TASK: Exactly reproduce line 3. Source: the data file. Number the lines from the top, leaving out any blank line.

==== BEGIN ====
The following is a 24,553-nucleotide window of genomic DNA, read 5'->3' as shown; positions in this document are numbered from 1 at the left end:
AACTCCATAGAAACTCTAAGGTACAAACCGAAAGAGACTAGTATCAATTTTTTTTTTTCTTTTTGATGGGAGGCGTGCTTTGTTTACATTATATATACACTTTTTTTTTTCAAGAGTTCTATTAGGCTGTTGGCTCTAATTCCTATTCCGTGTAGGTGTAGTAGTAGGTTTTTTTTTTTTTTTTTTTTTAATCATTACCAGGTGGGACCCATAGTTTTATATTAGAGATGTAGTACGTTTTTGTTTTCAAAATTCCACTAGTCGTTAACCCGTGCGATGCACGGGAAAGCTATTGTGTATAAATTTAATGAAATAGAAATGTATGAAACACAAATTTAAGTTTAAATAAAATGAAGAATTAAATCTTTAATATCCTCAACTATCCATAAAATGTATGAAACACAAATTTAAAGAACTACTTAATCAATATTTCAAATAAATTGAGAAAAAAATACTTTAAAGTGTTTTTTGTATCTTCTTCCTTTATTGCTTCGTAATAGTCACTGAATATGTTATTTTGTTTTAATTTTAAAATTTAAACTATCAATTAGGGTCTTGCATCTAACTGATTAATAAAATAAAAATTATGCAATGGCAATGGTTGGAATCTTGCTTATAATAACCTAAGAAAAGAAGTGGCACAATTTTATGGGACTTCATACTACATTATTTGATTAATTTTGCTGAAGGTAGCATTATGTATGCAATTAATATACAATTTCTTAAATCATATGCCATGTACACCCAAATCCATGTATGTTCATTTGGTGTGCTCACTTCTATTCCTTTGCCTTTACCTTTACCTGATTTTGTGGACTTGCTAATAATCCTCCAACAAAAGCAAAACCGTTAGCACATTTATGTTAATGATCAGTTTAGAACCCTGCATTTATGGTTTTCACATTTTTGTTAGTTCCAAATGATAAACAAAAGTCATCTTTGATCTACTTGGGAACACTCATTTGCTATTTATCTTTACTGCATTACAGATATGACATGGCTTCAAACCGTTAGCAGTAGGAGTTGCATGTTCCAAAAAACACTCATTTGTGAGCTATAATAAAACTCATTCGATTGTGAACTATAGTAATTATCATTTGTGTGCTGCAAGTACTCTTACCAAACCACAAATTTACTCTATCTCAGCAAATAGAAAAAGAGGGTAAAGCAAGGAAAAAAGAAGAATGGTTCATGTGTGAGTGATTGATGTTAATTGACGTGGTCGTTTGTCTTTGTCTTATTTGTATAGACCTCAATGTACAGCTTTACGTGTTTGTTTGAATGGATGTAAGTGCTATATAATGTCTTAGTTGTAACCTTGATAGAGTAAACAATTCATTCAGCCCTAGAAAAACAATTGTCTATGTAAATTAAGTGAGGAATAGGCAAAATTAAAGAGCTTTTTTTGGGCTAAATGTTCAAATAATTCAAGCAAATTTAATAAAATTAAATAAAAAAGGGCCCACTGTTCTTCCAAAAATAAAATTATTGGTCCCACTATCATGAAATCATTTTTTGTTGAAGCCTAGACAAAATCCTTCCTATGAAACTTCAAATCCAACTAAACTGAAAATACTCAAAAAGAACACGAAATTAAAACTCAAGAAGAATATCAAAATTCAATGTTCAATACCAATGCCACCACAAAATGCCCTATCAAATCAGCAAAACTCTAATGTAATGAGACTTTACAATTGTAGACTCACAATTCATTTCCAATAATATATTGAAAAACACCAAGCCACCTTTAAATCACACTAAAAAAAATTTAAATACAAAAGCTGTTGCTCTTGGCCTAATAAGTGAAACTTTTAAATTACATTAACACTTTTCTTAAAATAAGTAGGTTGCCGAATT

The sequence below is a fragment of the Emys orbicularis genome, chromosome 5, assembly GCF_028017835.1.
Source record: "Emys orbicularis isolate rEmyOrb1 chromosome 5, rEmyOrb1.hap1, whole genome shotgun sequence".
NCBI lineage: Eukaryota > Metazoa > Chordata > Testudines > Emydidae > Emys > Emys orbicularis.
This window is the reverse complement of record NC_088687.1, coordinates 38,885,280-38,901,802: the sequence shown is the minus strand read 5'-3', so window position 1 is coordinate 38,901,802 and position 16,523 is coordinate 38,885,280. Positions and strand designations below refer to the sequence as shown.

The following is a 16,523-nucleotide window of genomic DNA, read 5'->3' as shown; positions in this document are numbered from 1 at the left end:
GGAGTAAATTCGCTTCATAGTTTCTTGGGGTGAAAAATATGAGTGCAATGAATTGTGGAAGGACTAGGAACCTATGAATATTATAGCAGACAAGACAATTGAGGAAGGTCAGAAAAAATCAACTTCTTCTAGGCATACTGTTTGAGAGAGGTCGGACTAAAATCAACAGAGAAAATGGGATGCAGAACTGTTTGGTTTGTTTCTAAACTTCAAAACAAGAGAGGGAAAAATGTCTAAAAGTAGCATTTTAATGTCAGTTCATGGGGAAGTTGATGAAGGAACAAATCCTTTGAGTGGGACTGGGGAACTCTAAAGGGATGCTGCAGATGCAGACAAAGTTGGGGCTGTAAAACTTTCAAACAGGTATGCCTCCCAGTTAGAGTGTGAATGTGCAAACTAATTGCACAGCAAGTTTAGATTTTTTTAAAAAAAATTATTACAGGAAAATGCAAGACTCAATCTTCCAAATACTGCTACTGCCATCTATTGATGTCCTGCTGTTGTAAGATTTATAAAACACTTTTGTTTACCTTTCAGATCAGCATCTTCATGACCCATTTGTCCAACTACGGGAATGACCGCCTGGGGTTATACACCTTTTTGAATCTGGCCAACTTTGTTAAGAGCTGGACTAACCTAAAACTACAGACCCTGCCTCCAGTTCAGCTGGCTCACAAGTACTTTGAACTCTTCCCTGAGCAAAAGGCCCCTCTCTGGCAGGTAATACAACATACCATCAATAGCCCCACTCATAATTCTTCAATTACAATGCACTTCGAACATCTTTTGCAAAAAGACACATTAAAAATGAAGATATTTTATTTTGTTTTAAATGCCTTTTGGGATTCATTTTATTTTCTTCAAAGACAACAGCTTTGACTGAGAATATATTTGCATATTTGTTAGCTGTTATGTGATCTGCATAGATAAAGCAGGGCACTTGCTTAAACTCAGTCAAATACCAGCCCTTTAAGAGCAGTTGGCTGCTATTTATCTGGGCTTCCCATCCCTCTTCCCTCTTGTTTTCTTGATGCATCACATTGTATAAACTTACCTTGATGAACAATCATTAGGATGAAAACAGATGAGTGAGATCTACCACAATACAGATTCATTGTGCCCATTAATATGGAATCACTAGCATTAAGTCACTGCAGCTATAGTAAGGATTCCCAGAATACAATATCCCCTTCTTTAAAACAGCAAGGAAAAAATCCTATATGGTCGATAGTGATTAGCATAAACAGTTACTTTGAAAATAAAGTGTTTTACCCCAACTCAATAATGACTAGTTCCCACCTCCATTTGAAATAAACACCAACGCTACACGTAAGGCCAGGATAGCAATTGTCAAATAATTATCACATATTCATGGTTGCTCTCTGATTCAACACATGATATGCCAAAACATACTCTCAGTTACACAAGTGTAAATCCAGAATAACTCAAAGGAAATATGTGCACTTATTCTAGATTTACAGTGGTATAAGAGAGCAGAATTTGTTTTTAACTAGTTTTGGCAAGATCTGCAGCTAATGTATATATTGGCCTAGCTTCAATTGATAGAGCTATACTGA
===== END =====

The sequence below is a fragment of the Emys orbicularis genome, chromosome 5, assembly GCF_028017835.1.